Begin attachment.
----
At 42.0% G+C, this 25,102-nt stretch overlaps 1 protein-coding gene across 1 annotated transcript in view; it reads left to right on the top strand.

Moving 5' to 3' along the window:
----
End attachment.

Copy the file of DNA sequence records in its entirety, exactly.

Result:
At 42.0% G+C, this 25,102-nt stretch overlaps 1 protein-coding gene across 1 annotated transcript in view; it reads left to right on the top strand.

Moving 5' to 3' along the window: